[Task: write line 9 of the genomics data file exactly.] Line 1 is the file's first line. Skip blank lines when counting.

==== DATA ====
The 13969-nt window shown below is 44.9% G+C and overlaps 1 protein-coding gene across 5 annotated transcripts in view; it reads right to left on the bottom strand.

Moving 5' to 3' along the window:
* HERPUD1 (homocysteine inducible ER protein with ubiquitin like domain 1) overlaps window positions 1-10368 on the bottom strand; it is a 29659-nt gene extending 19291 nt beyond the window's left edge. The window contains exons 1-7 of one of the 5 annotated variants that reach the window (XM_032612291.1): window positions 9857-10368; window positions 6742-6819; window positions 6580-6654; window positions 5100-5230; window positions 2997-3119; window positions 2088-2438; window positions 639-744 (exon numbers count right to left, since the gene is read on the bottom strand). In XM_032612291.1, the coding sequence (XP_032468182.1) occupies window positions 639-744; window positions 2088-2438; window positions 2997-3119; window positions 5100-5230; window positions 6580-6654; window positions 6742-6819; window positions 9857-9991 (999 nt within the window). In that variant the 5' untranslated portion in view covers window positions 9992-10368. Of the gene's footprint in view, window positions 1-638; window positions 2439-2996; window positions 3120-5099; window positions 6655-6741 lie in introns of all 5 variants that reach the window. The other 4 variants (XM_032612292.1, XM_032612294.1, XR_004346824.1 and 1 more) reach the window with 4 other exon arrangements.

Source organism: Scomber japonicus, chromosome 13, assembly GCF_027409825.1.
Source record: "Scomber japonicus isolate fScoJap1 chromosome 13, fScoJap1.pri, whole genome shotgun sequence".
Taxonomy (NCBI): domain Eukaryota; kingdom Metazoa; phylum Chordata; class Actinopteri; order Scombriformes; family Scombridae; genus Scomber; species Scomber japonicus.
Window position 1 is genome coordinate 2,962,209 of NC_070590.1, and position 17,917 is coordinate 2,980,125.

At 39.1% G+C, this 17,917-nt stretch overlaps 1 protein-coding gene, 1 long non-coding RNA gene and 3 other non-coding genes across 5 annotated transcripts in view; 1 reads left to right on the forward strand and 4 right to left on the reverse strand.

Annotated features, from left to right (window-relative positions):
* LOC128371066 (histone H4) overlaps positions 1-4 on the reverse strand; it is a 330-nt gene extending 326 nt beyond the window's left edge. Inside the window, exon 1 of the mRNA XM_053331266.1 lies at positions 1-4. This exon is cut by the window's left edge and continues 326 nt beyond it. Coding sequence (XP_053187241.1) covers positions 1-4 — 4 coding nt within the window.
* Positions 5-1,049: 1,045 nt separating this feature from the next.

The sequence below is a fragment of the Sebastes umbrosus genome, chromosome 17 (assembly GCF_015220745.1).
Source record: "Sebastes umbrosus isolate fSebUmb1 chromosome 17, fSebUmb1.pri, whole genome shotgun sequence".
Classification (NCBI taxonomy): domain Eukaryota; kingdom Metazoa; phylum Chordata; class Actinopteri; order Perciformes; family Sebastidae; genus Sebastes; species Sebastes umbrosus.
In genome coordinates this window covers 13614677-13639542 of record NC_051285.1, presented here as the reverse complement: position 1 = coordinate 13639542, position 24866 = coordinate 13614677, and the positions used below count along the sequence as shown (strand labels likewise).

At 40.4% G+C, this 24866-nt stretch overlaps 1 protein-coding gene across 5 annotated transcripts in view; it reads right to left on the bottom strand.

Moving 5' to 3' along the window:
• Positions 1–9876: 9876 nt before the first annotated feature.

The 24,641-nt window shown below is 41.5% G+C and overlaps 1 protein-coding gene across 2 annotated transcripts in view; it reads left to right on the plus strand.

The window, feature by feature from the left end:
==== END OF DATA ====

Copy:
Annotated features, from left to right (window-relative positions):